I'm really interested in my wife's reaction when her watch arrives. She is almost always at extremes regarding what she likes and how she spends.
 

pkcable

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What the watch may lend itself to and what it probably SHOULD have is voice notes. It can do speech to text too so transcription is also possible. :) It would not surprise me to find out that there IS such an app available. Perhaps Evernote has a watch app? Anyways certainly this would be a useful feature and Apple could/should consider native support within the Notes app on our phones. :)

You can leave Apple Feedback about features you would like to see on their products here....

Product Feedback - Apple
 

imwjl

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What the watch may lend itself to and what it probably SHOULD have is voice notes. It can do speech to text too so transcription is also possible. :) It would not surprise me to find out that there IS such an app available. Perhaps Evernote has a watch app? Anyways certainly this would be a useful feature and Apple could/should consider native support within the Notes app on our phones. :)

You can leave Apple Feedback about features you would like to see on their products here....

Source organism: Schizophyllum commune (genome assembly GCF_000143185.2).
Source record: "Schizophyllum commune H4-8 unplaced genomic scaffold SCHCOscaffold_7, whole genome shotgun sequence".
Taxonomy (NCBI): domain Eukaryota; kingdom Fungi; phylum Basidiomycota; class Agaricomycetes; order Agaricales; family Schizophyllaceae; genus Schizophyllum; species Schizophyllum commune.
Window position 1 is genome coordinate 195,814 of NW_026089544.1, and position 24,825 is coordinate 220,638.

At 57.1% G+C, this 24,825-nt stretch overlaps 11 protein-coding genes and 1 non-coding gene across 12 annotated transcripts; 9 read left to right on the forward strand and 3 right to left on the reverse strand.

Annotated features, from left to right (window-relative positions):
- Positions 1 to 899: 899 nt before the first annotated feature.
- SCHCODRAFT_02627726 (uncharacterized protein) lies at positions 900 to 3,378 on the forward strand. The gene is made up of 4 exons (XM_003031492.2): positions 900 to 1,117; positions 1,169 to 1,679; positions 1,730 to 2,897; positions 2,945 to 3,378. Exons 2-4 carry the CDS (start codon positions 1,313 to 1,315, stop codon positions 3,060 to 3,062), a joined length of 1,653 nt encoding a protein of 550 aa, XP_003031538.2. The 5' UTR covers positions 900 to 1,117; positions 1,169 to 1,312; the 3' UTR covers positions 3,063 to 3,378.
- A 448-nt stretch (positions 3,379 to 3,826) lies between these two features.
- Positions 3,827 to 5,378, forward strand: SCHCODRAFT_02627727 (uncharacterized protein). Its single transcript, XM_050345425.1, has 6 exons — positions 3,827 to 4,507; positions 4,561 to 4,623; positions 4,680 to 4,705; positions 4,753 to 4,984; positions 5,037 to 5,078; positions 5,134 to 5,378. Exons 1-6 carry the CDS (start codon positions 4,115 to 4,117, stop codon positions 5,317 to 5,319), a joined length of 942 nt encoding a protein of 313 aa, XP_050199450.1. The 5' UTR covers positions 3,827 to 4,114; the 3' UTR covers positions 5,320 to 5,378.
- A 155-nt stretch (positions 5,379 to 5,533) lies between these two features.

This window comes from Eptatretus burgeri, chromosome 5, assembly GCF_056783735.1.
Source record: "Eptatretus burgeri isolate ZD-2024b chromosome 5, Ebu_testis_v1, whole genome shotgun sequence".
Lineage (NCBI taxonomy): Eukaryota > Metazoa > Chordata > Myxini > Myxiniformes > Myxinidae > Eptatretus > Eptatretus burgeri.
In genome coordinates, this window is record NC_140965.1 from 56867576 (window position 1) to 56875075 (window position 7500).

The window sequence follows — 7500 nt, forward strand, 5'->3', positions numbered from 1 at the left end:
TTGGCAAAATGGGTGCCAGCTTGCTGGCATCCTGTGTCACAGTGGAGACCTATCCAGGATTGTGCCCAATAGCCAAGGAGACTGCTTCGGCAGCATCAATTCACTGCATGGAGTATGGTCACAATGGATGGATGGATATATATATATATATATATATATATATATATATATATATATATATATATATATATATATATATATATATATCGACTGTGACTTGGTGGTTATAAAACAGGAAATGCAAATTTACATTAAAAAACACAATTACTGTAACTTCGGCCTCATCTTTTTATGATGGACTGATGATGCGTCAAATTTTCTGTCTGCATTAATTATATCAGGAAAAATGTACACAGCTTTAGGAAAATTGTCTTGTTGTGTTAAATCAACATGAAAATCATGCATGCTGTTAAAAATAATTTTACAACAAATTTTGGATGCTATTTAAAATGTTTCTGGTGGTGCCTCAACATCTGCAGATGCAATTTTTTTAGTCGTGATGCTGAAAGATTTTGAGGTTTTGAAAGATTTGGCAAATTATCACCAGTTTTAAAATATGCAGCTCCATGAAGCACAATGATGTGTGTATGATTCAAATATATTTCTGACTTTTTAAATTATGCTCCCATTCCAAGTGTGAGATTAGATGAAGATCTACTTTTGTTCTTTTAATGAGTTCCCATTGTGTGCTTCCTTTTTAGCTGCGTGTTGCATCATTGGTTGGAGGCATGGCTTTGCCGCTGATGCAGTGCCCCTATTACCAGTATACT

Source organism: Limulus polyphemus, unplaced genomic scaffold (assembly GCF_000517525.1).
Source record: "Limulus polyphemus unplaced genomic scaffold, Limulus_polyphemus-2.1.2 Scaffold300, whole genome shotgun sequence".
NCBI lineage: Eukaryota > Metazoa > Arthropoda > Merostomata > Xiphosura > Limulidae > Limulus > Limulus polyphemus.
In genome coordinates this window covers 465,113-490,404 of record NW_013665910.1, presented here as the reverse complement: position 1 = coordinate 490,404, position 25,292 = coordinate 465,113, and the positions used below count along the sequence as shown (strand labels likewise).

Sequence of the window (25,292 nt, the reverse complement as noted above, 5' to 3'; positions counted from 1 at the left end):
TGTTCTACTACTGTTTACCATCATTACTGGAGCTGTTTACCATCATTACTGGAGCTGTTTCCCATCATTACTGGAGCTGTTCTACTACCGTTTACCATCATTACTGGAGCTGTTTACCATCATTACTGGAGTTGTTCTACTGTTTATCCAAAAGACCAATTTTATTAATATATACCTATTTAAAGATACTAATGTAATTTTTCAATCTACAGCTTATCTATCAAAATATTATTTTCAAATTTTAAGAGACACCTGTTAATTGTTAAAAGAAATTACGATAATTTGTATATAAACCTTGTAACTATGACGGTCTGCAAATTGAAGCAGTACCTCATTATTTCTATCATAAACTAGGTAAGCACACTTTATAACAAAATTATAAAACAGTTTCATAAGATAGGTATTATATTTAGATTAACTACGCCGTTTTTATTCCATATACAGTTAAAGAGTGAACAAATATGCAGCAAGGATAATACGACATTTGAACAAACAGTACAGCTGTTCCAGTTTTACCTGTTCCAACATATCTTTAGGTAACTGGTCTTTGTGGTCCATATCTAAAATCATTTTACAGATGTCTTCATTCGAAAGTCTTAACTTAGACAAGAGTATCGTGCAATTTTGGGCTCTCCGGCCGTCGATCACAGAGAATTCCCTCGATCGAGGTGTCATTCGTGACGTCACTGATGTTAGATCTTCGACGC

Product Feedback - Apple

That is how OneNote works on the watch. The + for a new note is dictation and the note ends up in your default or personal notebook. Asking the watch to make a note outside of an app takes you to the Apple Notes that are on your phone and across iCloud.
 

pkcable

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That is how OneNote works on the watch. The + for a new note is dictation and the note ends up in your default or personal notebook. Asking the watch to make a note outside of an app takes you to the Apple Notes that are on your phone and across iCloud.

Ah I gotcha so the functionality is just not up to what you would expect. Again, try that feedback link. Apple has already made MASSIVE changes to how the watch works. For example they had a funky contact system on a button that no one was using, so in the latest watch OS they changed the function of that button to a task switcher.